The first wave of a massive Canadian disaster-relief effort will touch down in Haiti Thursday, as the federal government dispatches planes loaded with helicopters, supplies and equipment to Port-au-Prince, while two navy ships and 500 Canadian troops set sail from Halifax.
Even before Prime Minister Stephen Harper was able to get a call through devastated phone lines to Haitian leaders, the government set in motion a major aid mission, replete with equipment, experts, manpower, and supplies.
"It's an enormous disaster in a country that can't afford such a disaster, that already has terrible problems," Mr. Harper said. "Our hearts are with all of them. I can assure you that we are acting as quickly and as comprehensively as we can."
And Canadians rushed to open their wallets as pictures of the devastation began to appear on their television sets. By 5 p.m. Wednesday, the Canadian Red Cross had received donations of more than $1-million.
Foreign Affairs Department had received more than 11,500 calls from people seeking information or assistance by Wednesday evening. One forwarded text message came from a Canadian woman trapped under the rubble of a collapsed building. Officials reported later that she had been rescued and was safe, though they refused to release further details.
The scale and speed of the relief mission being prepared is remarkable for a country that has been criticized for being slow off the mark in reacting to past disasters. An advance reconnaissance team of 20 doctors and soldiers with the Canadian Forces' Disaster Assistance Response Team, or DART, landed in Haiti Wednesday afternoon aboard a C-130 Hercules cargo plane loaded with supplies.
The first main elements of the DART, the Forces' 200-strong rapid-response team, will land this morning in Port-au-Prince in a massive C-17 Globemaster cargo plane that will carry medical supplies and personnel, search-and-rescue technicians and equipment, and engineers to help re-establish power and phone service.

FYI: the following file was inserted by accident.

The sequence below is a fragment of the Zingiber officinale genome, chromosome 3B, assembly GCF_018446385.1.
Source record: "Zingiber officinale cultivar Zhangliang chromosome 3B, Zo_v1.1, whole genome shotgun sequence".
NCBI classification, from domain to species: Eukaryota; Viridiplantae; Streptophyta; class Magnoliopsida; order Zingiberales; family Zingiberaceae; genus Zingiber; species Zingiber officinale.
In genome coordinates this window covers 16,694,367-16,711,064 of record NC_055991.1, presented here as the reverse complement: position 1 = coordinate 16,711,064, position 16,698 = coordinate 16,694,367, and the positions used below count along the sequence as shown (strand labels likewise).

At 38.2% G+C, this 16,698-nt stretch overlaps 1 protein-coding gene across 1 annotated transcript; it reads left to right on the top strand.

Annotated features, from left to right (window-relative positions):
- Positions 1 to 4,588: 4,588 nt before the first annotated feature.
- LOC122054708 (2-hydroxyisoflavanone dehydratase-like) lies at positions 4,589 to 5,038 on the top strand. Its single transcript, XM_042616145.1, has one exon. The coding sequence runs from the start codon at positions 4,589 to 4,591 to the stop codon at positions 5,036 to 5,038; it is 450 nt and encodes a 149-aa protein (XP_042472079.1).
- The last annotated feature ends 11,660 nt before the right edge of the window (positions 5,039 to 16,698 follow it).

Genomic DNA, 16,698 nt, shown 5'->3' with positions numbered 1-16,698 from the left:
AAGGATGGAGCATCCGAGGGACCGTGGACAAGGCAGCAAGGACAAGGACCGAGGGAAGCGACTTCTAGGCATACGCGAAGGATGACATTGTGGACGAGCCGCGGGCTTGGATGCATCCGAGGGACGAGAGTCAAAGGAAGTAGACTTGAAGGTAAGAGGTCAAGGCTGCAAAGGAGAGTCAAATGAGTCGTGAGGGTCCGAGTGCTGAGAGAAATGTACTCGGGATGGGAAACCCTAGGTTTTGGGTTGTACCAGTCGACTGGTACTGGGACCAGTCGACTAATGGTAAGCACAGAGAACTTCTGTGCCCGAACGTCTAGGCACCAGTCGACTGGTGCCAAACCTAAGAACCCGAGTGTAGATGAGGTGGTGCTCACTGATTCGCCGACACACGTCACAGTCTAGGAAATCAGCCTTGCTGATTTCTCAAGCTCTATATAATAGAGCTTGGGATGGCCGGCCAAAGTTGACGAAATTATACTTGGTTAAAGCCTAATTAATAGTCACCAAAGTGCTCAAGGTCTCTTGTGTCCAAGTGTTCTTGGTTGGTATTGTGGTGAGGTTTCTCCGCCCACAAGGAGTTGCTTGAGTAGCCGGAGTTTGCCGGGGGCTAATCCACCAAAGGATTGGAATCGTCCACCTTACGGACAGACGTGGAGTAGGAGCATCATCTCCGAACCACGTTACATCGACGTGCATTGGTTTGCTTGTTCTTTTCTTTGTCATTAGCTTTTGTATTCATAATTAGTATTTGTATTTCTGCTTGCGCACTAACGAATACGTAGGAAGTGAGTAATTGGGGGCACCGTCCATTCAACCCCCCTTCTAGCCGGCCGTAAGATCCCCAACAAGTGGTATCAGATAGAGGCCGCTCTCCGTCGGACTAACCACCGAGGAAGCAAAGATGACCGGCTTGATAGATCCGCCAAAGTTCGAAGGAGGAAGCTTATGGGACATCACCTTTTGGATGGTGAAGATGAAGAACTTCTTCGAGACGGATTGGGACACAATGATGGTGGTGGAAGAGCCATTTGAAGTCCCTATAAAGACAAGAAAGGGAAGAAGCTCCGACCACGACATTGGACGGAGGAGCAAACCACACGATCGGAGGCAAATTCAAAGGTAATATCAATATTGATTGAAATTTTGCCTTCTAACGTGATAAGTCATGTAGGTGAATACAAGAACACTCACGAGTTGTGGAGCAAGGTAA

It will also carry two CH-146 Griffon helicopters, part of batch of at least four helicopters being sent to help transport needed items through a country in rubble: another Griffon is to leave later Thursday on a cargo plane, and a Sea King will sail with the navy ships.
The frigate HMCS Halifax and destroyer HMCS Athabaskan are to set sail Thursday, loaded with medical equipment, engineering supplies, along with such tools as chainsaws, plus with 500 sailors, soldiers, and airmen.
Warships always carry a wide range of capabilities such as engineers and tradespeople: "That will enable us to adapt as a more detailed appreciation of the situation on the ground is delivered," Captain Art McDonald of the Halifax said.
This response is in marked contrast to other recent relief efforts.
When a tsunami hit Sri Lanka on Dec, 26, 2004, the government waited a week before deploying the DART; the decision to send four aid ships to New Orleans after the 2005 Hurricane Katrina took five days.
As well as learning from past mistakes, Ottawa was responding to a distressed nation with close ties to Canada. Montreal is a centre of expatriate Haitian culture and home to a large Haitian-Canadian community. Canada, along with the United States and France, has targeted this poorest of nations in the Western Hemisphere for special assistance. Haiti is Canada's second-largest aid recipient after Afghanistan.
Canadian officials in Haiti and Ottawa worked through the day and night Wednesday trying to track down Canadians on the island nation through phone calls and tips. There are 6,000 Canadians in Haiti, 707 of whom are registered with the embassy; By Wednesday morning, more than 100 Canadians were being housed in tents of the embassy compound; the building itself had been evacuated.
The Canadian government has set aside an "initial response" of $5-million from its humanitarian assistance fund to help aid agencies such as the Red Cross send people and supplies to the disaster zone.
In addition, Canada is working with Norway and the Red Cross to set up a field hospital, while needs for other aid will be assessed over the next few days.
Canada has a stockpile of emergency materials including shelters, mosquito nets, water purifications systems, sanitation services that can be dispatched, Ms. Oda said, but donors have to co-ordinate what is needed to avoid sending a deluge of items that cannot be distributed.
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